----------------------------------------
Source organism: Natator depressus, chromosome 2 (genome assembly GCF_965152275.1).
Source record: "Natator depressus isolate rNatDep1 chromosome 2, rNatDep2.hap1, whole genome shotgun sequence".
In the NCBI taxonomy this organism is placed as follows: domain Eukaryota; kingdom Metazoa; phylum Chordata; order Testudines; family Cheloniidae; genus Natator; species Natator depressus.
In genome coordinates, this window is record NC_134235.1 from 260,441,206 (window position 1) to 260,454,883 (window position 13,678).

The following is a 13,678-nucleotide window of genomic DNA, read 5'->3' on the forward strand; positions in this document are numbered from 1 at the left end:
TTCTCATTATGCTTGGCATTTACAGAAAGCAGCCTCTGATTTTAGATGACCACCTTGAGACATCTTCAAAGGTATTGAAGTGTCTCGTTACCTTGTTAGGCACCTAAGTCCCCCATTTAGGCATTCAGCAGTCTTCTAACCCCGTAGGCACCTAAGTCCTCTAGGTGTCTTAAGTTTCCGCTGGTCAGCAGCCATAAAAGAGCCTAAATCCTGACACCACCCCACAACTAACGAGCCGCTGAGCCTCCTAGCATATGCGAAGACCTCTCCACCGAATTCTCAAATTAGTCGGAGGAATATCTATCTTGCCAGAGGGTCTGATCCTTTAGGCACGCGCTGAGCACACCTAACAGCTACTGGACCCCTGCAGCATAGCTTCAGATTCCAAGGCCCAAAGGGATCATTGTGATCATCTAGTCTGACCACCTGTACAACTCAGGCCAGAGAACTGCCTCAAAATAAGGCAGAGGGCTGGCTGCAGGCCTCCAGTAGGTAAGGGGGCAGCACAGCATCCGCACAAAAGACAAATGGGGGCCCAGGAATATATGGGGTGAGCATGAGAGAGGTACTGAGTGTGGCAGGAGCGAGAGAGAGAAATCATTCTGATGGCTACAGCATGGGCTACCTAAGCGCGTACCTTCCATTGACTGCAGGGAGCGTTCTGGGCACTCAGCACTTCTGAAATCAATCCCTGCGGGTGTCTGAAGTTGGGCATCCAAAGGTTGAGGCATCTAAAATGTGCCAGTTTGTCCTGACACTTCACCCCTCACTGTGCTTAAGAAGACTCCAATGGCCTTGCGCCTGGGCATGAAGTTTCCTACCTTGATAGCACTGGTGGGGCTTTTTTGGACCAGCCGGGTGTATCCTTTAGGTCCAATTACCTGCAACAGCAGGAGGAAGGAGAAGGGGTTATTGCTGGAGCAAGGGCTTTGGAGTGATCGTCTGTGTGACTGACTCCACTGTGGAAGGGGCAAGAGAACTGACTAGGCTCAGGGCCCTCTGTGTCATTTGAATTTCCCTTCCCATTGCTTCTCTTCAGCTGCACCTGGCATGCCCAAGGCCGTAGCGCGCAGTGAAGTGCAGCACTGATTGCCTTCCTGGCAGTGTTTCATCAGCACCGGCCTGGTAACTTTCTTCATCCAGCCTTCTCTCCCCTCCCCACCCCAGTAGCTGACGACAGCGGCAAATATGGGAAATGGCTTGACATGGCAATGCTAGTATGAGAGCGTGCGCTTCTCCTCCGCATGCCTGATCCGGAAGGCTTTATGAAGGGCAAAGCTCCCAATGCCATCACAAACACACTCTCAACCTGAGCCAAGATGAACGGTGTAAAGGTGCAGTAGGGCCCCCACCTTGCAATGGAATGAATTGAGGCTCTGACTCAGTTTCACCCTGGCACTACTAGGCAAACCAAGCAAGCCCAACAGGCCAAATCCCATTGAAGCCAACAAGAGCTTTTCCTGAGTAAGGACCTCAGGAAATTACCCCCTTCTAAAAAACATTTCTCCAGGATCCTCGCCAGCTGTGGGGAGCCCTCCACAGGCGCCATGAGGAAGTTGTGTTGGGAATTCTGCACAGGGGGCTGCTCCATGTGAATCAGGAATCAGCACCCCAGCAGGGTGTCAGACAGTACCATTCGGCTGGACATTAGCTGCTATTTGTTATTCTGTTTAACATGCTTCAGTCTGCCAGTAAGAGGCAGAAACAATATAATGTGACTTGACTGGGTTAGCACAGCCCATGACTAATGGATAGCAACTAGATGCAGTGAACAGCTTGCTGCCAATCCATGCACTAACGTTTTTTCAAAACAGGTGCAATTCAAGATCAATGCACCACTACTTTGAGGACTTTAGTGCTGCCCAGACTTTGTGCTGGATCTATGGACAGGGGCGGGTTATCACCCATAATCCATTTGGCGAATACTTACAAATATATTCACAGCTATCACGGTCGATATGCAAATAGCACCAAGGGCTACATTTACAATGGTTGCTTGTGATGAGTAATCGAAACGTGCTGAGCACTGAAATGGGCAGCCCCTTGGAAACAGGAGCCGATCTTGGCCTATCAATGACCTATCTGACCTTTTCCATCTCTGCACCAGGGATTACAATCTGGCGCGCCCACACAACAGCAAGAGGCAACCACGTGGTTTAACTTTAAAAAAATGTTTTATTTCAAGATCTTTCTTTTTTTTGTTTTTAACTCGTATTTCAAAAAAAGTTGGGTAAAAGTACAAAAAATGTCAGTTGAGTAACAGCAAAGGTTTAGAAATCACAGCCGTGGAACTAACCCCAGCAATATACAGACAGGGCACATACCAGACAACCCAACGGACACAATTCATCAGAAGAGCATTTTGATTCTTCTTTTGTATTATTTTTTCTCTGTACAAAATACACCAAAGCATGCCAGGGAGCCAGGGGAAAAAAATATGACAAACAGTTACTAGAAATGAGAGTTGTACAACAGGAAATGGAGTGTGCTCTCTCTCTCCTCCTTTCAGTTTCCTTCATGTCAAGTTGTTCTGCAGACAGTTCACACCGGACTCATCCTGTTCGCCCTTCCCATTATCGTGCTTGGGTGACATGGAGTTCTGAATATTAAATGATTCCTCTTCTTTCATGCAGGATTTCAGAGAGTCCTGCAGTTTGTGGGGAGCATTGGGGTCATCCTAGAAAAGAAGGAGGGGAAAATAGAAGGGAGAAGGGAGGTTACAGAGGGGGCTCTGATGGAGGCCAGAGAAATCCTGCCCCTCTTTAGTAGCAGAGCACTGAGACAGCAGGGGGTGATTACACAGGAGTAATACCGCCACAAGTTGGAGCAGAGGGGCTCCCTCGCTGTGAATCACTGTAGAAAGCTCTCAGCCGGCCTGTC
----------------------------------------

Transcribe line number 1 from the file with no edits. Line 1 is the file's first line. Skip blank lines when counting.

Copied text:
Source organism: Natator depressus, chromosome 2 (genome assembly GCF_965152275.1).